King comes back down to earth

The Mountaintop portrays the human side of the legendary civil rights activist

“Something is happening in Memphis; something is happening in our world.”

So Dr. Martin Luther King Jr. opened his famous I’ve Been to the Mountaintop speech on April 3 1968 at the Mason Temple in Memphis.

It would be the last speech King would ever make a speech that was eerily prophetic with his allusions to the “Promised Land” and his “Like anybody I would like to live a long life. Longevity has its place. But I’m not concerned about that now.”

The following morning James Earl Ray gunned down the 39-year-old civil rights activist.

King’s last night on Earth is the setting for Katori Hall’s play The Mountaintop which makes its Canadian première at Theatre Calgary after debuting in London in 2009 and winning the Laurence Olivier award for best new play despite mixed critical reviews.

Audiences meet King played by Kevin Hanchard in room 306 of the Lorraine Hotel. Hanchard who was born in Jamaica and grew up in Mississauga says King had a “huge” influence upon him.

“There was no growing up without Martin Luther King and being aware of his struggles” Hanchard says.

While he was spared the abuse of having fire hoses or police dogs turned on him he says even as a Canadian “The struggles still existed.”

“When you see someone against oppression and tyranny there is no way for it not to affect everyone’s life and recognize the significance of it” he explains adding that the pride King instilled in the black community was not unlike the sense of pride people felt when Barack Obama was elected president.

Hanchard says when he first read The Mountaintop he felt he “had” to do it in part because of the way in which Hall humanizes King. She depicts King as a man — not as a god — who likes to smoke and drink and is spending his last evening alive in a “crappy little motel.”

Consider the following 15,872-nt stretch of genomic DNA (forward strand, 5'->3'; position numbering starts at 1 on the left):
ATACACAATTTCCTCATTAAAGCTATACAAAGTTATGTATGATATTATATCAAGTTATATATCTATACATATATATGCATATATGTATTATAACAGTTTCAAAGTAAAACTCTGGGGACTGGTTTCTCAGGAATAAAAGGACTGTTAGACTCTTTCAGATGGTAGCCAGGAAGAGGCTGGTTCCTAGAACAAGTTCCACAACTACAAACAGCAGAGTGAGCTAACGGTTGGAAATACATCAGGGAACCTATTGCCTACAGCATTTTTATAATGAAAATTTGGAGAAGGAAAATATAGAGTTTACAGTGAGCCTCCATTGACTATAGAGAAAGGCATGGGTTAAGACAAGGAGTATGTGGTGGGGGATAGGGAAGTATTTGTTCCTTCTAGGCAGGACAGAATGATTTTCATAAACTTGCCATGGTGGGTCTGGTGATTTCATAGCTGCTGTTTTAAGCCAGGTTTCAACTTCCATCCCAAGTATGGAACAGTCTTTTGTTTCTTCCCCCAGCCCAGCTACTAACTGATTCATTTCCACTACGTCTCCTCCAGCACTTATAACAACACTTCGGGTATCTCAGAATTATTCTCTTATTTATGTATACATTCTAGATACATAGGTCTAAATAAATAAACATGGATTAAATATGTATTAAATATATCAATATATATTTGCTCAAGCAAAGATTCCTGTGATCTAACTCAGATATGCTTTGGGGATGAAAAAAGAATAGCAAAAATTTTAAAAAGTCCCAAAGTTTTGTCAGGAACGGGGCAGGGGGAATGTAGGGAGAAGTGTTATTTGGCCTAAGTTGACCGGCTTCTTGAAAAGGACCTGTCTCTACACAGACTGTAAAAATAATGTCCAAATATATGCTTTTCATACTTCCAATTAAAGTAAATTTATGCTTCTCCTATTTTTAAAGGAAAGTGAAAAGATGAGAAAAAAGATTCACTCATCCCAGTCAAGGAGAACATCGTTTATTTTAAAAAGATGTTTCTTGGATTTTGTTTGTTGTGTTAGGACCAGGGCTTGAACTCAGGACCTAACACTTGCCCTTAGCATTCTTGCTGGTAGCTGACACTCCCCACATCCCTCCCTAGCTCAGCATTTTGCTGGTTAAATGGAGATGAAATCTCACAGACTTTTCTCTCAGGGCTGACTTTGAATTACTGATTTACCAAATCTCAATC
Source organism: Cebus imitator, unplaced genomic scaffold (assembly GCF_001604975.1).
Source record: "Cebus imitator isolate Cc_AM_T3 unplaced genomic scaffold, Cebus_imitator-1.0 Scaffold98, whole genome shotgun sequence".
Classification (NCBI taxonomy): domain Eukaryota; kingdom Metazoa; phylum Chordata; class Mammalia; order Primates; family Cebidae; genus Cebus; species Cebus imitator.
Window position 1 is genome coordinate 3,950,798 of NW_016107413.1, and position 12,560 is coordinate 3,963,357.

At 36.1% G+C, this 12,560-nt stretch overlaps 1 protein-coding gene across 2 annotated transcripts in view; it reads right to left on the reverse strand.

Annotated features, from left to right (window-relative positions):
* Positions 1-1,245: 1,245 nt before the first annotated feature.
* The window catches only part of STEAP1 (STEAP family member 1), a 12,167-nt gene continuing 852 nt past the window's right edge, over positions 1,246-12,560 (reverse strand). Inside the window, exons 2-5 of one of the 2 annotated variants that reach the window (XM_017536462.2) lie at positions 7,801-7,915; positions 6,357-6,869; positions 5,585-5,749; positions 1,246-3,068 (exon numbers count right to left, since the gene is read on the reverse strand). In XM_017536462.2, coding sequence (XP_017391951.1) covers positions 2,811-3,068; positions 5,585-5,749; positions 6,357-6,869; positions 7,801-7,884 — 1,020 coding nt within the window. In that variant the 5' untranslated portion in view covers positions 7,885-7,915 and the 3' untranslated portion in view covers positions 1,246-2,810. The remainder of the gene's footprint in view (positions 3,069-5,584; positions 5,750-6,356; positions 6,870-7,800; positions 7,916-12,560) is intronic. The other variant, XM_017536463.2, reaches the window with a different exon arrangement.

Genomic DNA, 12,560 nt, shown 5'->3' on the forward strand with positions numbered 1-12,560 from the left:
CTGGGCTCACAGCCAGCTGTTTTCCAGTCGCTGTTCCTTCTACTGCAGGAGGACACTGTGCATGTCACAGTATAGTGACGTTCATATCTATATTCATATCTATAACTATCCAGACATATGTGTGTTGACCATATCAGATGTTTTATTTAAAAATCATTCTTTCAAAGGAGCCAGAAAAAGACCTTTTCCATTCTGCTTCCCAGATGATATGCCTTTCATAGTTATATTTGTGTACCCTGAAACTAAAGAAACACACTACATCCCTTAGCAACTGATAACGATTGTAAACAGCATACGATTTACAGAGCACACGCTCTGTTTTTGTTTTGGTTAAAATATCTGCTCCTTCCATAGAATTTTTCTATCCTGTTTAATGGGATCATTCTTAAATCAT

“Over time these things get sanitized…. He’s not presented as the Dr. Martin Luther King that we’ve all come to know and expect. He’s tired he’s beat up he’s exhausted he’s losing his voice” Hanchard explains. “It’s not glitz. It’s not glamour. It’s not devoid of the ugly bits.”

Enter Camae (Beryl Bain) a “feisty young maid” who Hanchard describes as the “polar opposite” of King.

“Her function is to take King away from the flowery rhetoric and put him in a pair of sweatpants and slippers and really talk” says Hanchard adding that “sparks fly” between the two because of differences in personality and philosophy.

As Hanchard points out King’s belief in non-violent resistance was not universally approved of by those in the black community and many did not want to practise his “turn-the-other-cheek” philosophy.

Hanchard also sees The Mountaintop as a “call to arms.”

“By humanizing Dr. King it shows there is an element of him that lives within every single one of us. If you have a dream if you feel there is an injustice in the world you too can do it” he says.

Hanchard says he “burned up” YouTube analyzing video and audio footage of King’s vocal cadences and mannerisms not to mention spending countless hours reading about King and the Civil Rights Movement. However he says at the end of the day The Mountaintop remains an “imagined retelling” of King a combined vision of his own Hall’s and director Jan Alexandra Smith’s.

Without mincing words Hanchard says The Mountaintop goes beyond being a “black show.”

“No matter what your political bent may be no matter your relationship with the Civil Rights Movement if you have blood coursing through your veins there’ll be something you can connect with in this play.”